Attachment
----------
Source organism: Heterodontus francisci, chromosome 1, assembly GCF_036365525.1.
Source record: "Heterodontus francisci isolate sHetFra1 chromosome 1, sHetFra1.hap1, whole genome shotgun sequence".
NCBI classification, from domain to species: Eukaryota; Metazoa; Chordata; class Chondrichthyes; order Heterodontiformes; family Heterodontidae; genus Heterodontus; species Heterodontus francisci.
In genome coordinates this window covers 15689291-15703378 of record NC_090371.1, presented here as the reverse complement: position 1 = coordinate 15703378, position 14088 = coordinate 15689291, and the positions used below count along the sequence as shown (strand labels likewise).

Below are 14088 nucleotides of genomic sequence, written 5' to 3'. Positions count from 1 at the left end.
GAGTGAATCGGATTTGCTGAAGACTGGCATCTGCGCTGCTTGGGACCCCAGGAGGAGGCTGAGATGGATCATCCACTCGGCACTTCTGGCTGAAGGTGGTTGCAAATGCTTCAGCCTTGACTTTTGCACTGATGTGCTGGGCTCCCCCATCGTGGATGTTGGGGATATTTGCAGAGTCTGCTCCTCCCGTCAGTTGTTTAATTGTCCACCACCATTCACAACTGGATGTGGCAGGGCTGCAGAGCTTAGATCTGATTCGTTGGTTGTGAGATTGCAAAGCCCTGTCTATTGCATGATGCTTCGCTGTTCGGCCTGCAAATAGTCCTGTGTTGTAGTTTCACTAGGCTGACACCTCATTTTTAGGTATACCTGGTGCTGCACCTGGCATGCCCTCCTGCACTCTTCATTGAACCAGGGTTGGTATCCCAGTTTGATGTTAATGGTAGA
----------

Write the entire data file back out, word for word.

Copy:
Source organism: Heterodontus francisci, chromosome 1, assembly GCF_036365525.1.
Source record: "Heterodontus francisci isolate sHetFra1 chromosome 1, sHetFra1.hap1, whole genome shotgun sequence".
NCBI classification, from domain to species: Eukaryota; Metazoa; Chordata; class Chondrichthyes; order Heterodontiformes; family Heterodontidae; genus Heterodontus; species Heterodontus francisci.
In genome coordinates this window covers 15689291-15703378 of record NC_090371.1, presented here as the reverse complement: position 1 = coordinate 15703378, position 14088 = coordinate 15689291, and the positions used below count along the sequence as shown (strand labels likewise).

Below are 14088 nucleotides of genomic sequence, written 5' to 3'. Positions count from 1 at the left end.
GAGTGAATCGGATTTGCTGAAGACTGGCATCTGCGCTGCTTGGGACCCCAGGAGGAGGCTGAGATGGATCATCCACTCGGCACTTCTGGCTGAAGGTGGTTGCAAATGCTTCAGCCTTGACTTTTGCACTGATGTGCTGGGCTCCCCCATCGTGGATGTTGGGGATATTTGCAGAGTCTGCTCCTCCCGTCAGTTGTTTAATTGTCCACCACCATTCACAACTGGATGTGGCAGGGCTGCAGAGCTTAGATCTGATTCGTTGGTTGTGAGATTGCAAAGCCCTGTCTATTGCATGATGCTTCGCTGTTCGGCCTGCAAATAGTCCTGTGTTGTAGTTTCACTAGGCTGACACCTCATTTTTAGGTATACCTGGTGCTGCACCTGGCATGCCCTCCTGCACTCTTCATTGAACCAGGGTTGGTATCCCAGTTTGATGTTAATGGTAGA